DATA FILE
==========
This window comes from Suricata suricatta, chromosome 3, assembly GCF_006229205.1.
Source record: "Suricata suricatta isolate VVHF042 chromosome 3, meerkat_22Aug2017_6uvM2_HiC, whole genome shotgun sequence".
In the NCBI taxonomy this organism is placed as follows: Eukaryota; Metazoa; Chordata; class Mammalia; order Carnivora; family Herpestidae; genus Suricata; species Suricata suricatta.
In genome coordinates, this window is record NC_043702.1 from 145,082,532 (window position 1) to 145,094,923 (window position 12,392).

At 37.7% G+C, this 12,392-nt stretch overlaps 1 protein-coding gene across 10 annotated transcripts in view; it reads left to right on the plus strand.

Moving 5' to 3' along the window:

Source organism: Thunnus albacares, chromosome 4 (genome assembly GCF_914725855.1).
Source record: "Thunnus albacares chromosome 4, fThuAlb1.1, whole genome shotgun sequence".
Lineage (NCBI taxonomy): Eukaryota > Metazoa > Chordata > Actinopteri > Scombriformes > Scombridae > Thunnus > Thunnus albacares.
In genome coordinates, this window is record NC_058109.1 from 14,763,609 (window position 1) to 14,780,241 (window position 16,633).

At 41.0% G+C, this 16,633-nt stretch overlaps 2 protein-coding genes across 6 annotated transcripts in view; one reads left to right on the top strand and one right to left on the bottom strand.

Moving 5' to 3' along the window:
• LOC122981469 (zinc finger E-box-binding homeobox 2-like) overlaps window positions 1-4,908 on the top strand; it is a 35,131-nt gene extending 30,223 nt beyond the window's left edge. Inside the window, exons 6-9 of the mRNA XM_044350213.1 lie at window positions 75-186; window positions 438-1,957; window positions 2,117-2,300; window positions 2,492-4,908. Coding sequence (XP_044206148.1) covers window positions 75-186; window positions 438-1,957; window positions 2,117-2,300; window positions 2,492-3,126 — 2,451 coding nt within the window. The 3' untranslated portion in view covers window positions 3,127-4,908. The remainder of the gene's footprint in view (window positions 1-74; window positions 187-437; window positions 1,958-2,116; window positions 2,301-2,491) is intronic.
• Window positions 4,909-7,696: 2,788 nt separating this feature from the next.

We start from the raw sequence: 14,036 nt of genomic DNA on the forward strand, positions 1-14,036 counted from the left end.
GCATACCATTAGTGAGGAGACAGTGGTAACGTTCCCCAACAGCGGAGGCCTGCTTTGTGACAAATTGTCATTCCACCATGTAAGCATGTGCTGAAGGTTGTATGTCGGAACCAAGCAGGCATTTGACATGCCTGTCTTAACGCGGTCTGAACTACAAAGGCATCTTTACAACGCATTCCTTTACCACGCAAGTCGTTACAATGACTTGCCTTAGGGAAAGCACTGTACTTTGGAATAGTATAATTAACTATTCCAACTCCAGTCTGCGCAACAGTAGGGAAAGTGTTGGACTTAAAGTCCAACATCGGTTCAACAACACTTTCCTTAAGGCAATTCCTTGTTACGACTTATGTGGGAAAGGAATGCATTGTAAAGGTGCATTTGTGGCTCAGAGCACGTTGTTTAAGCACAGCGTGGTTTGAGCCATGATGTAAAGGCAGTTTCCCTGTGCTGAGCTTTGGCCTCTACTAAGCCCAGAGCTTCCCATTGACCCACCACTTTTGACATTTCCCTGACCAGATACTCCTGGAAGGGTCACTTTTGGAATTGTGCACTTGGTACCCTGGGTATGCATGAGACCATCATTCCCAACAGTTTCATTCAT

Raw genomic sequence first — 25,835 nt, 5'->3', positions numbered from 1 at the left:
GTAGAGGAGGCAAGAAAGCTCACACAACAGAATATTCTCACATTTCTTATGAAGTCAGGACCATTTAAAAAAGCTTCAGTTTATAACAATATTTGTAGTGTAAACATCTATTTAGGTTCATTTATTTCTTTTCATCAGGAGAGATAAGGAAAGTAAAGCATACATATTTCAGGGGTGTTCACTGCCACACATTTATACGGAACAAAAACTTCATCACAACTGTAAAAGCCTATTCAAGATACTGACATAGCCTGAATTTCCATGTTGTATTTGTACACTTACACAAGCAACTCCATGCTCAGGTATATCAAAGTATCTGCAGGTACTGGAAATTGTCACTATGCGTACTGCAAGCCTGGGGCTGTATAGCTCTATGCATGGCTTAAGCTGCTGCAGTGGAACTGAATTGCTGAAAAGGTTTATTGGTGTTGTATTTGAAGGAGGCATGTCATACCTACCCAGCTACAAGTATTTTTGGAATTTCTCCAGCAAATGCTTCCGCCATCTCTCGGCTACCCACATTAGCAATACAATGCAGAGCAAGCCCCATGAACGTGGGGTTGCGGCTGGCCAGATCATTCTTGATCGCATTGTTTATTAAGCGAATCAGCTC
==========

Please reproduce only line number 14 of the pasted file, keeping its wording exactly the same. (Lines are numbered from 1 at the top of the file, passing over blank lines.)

• Window positions 4,909-7,696: 2,788 nt separating this feature from the next.